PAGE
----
The broad European response to the economic downturn of the last few years has been various programmes of economic austerity: reductions of national expenditure through intense budget cuts. History shows that this is a risky tactic. Policies like this played an important role in aiding the Nazis’ rise to power at the end of the Weimar Republic.
A large number of the measures have targeted the poorest and most vulnerable, leaving financial elites untouched. The lopsidedness of is not lost on anyone, especially since it is the misadventures of those elites that brought about the 2008 financial crash in the first place. Many ideologically-driven Nazis had a disdain for elites such as these in the aftermath of the 1929 stock market crash, and their historical context must be understood.
The Weimar Republic, which was established in the November Revolution that shortly followed the end of World War I, had already been through a lot of ups and downs, including the hyperinflation crisis of 1921-24. This created a climate of instability where radical political ideas had gained traction, and the young democracy was being attacked from all sides.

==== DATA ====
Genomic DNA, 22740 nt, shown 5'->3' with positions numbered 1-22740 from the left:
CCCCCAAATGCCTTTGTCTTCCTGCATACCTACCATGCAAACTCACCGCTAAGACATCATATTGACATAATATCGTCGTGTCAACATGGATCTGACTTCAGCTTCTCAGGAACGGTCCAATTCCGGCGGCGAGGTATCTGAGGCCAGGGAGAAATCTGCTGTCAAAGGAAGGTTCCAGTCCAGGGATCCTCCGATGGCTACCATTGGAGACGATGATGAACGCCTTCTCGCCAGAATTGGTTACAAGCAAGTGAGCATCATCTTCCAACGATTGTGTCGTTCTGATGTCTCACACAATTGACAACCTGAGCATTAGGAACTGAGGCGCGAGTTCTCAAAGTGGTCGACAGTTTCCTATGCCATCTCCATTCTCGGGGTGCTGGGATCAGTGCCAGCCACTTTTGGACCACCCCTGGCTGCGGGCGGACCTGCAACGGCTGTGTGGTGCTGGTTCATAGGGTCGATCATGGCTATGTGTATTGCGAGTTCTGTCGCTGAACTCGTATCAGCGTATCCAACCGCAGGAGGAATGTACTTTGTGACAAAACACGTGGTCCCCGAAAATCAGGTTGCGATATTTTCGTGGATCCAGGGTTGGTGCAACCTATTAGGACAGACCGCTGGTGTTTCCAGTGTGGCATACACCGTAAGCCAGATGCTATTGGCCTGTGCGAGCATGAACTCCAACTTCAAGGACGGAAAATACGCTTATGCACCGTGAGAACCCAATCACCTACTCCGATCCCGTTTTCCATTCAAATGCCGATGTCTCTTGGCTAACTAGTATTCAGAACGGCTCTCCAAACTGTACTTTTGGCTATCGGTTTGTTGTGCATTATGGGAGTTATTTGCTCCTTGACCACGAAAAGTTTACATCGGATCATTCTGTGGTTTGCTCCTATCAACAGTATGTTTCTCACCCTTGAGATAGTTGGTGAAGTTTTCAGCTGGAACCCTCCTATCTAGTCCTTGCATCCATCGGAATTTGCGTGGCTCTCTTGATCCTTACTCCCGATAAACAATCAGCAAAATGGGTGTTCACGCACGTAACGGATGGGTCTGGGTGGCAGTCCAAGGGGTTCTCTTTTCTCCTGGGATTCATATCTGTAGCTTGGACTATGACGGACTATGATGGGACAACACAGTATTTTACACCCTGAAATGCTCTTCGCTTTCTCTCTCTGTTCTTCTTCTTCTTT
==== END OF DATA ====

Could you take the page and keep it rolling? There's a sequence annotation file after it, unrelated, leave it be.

This was especially true given that Weimar was based on a deeply anti-republican infrastructure of bureaucrats and officials that craved a democratic rollback. It was, to borrow an oft-quoted phrase, “a republic without republicans.” The highly unstable nature of continental European economy through the “Cartaginian peace” terms of the Treaty of Versailles articulated that reality in a terrifying manner.
For a time, this seemed avoidable with a wider economic recovery in the late 1920s. However, the start of the Great Depression plunged the world, and particularly a still vulnerable Germany, into further difficulties.
For a population that had already suffered years of poverty and instability, the chosen course of austerity cuts, which directly impacted their quality of life, provided the final indignity. Not only did the new policies fail to help the economy. They also contributed greatly to the sentiment that representative institutions were no longer capable of meeting public needs. It wasn’t a great leap from this, to the widespread idea that all political parties now belonged to an oppressor class.
It was within this atmosphere of weariness with respect to democratic institutions that Hitler seized his moment, and the rest, as they say, is history of the most brutal and destructive kind.